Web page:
Cullercoats as an Artists Colony
Cullercoats developed after 1539 and until the late 19th Century was a small village with interests in salt making, coal export, fishing and smuggling. Cullercoats is also known for forming the second Volunteer Life Brigade in the country, in 1865, shortly after Tynemouth. Latterly, Cullercoats has been appreciated as an artist’s colony, a fashionable seaside village and is noted for its contributions in the pioneering of science and technology.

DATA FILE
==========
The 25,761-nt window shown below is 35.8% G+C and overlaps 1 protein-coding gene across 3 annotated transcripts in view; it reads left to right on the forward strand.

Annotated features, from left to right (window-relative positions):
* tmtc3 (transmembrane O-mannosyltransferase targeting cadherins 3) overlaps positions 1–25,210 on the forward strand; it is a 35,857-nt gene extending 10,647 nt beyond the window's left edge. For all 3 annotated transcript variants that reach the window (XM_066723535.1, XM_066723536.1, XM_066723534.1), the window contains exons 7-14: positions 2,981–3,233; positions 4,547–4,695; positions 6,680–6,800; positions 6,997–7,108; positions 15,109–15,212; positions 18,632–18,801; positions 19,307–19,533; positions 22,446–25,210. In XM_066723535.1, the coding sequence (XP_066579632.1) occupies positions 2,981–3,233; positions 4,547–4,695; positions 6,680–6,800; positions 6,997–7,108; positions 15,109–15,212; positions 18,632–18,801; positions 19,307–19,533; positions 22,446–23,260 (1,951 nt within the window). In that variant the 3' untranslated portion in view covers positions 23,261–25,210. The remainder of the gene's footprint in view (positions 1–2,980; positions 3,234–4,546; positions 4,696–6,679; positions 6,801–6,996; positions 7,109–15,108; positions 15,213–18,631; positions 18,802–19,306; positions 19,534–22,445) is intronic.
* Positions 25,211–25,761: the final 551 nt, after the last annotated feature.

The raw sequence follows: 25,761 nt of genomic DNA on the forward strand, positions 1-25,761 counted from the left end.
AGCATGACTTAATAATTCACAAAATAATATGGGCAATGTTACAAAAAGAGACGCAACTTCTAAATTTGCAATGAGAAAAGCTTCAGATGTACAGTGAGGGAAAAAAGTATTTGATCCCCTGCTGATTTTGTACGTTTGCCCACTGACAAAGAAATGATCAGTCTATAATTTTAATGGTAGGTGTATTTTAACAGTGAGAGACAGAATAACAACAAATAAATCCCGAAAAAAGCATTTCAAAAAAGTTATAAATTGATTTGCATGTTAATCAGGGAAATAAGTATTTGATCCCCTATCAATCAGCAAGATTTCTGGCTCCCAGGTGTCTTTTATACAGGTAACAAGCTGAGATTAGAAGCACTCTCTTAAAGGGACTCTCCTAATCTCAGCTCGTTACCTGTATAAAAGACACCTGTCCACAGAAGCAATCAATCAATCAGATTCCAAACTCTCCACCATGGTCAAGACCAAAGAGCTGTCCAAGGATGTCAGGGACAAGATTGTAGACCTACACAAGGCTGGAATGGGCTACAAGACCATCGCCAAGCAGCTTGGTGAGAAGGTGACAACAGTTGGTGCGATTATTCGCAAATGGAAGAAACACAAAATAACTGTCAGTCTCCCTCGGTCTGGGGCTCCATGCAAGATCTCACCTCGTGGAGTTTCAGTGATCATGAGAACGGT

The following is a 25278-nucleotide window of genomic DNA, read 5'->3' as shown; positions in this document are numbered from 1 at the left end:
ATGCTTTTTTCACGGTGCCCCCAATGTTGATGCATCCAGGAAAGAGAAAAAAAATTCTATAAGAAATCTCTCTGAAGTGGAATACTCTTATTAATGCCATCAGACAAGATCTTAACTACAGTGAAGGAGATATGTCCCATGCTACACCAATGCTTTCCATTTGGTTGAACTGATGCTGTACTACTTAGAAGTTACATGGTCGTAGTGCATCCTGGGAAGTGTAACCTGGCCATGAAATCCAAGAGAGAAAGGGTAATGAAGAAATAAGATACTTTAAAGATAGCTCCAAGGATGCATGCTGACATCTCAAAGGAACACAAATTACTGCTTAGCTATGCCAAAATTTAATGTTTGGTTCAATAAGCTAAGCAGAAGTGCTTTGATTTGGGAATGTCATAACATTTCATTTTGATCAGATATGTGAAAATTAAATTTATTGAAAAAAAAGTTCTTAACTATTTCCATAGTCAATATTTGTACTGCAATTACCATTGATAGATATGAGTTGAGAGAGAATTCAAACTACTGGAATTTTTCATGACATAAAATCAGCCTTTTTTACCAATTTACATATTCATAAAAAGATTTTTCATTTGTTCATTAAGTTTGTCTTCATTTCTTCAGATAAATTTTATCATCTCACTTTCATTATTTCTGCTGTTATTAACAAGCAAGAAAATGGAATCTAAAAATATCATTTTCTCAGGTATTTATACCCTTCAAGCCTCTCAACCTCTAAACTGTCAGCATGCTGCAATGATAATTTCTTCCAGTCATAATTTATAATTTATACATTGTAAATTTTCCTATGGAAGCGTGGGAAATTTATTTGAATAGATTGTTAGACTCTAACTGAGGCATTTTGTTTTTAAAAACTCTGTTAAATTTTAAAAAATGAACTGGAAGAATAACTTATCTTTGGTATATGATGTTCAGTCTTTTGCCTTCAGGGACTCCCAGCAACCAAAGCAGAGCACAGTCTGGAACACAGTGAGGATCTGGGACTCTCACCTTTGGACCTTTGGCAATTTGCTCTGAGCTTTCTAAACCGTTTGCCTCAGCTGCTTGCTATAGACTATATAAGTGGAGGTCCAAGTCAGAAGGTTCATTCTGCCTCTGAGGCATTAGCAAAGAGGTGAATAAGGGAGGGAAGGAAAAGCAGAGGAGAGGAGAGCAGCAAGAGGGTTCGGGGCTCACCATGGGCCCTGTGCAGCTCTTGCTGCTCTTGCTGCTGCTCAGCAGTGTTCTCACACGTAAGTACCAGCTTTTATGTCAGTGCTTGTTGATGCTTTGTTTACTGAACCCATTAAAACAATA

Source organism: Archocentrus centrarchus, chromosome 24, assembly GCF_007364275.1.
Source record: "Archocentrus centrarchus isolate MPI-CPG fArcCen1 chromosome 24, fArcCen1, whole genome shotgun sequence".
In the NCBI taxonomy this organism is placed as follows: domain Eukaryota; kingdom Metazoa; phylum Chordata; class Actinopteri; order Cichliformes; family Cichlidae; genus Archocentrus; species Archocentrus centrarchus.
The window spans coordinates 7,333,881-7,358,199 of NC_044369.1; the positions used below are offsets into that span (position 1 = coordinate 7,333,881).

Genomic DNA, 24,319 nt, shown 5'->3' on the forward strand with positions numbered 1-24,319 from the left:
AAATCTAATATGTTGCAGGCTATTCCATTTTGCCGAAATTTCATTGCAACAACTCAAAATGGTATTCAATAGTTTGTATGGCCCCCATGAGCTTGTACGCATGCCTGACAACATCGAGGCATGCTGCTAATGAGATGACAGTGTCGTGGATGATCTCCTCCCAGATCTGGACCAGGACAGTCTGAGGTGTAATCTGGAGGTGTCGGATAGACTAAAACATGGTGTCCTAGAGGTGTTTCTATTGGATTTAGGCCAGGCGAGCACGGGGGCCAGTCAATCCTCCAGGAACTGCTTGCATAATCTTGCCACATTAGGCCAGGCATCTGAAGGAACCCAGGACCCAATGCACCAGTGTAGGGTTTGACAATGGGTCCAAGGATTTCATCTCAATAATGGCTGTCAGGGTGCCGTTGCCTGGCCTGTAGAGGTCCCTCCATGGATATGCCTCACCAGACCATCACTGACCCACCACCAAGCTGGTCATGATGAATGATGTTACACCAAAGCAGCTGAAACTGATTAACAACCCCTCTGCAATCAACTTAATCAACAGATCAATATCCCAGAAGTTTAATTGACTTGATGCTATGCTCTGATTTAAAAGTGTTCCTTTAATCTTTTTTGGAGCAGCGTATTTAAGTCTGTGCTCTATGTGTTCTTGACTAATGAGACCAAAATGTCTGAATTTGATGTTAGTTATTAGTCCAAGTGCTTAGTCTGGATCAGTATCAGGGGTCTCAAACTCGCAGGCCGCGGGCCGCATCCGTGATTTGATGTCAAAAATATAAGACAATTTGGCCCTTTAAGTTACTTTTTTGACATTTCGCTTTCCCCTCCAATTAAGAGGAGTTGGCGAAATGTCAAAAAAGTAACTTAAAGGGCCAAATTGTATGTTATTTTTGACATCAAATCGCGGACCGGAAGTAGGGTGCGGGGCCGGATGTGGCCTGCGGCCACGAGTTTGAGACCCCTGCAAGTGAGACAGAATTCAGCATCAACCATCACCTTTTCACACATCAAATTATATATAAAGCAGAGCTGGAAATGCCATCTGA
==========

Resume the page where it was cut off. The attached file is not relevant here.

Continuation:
In the early 19th century Cullercoats was known for smuggling due to the myriad of bays and the village’s relative isolation. Thomas Armstrong, a Customs Officer who was not above indulging in a little smuggling himself, was granted land in 1768. He is said to have built Cliff House on this land and it is believed that there is a smuggler’s tunnel running from it. Smuggling became less common when the railway reached the coast in the 1840s.